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Aetna announces plans to pass along drug rebates to consumers at pharmacy counter

Aetna said that it will automatically apply pharmacy rebates for its commercial plan consumers at the time of sale starting in 2019.

The announcement follows a similar release by UnitedHealthcare earlier this month. Both insurers aim to promote transparency, lower out-of-pocket costs and call attention to the high price of prescription drugs.

Greater transparency is needed in the pharmaceutical supply chain in response to the nearly 25 percent increase in drug prices between 2012 and 2016, insurer said.

Pharmaceutical companies should be held to same regulation as insurers that requires the majority of premiums to be spent on medical expenses, not profit or business costs, according to Aetna CEO Mark Bertolini.

“Additional reforms are needed to bring down rising drug prices that are driving increased spending across the healthcare system,” Bertolini said by statement. “Payers are required to spend the vast majority of premium dollars on medical costs, not overhead or profits. Drug manufacturers should be held to the same high standards.”

Aetna said it supports the recommendation of the Medicare Payment Advisory Commission in improving Medicare Part D by enacting a true out-of-pocket cap for consumers.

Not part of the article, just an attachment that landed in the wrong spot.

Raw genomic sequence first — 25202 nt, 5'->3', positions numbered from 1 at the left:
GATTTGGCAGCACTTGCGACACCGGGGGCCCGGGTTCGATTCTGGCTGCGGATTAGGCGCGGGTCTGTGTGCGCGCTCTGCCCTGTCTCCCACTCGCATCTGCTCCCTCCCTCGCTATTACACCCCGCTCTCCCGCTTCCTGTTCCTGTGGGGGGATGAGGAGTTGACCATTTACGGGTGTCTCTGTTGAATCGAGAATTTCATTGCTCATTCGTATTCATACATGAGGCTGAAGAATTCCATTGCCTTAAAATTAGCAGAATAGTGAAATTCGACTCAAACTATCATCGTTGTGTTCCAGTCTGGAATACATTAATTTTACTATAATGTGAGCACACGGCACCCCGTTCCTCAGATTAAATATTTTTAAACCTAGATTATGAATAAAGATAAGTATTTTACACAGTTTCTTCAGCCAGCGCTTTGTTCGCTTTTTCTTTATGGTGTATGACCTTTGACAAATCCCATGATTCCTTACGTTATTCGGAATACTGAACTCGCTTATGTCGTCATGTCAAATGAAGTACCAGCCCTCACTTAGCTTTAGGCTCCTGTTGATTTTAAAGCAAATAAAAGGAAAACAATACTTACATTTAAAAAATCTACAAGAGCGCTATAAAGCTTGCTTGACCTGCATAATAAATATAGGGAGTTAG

The insurer would like to see the elimination of “gag clauses” that prohibit pharmacists from telling customers that paying cash for prescription drugs may be cheaper than using their health insurance.

“The company does not require these clauses in contracts with pharmacists, and is encouraged by pending and recently passed legislation aimed at ending this practice,” Aetna said.

The rebate discount at point-of-sale will benefit an estimated 3 million Aetna members when filling prescriptions. Currently Aetna passes along savings from rebates to plan sponsors and their employees through lower premiums.

“We have always believed that consumers should benefit from discounts and rebates that we negotiate with drug manufacturers,” Bertolini said. “Going forward, we hope this additional transparency will encourage these companies to rationalize their pricing and end the practice of annual double-digit price increases.”

After UnitedHealthcare announced its point-of-sale drug discount, Secretary of Health and Human Services Alex Azar praised the program as supporting transparency and lowering out-of-pocket costs.

Ben Johnson, Union Pacific Health System’s plan pharmacy services director, said at the time that he believes the drug program unfairly penalizes healthier members who are footing the bill through their premiums.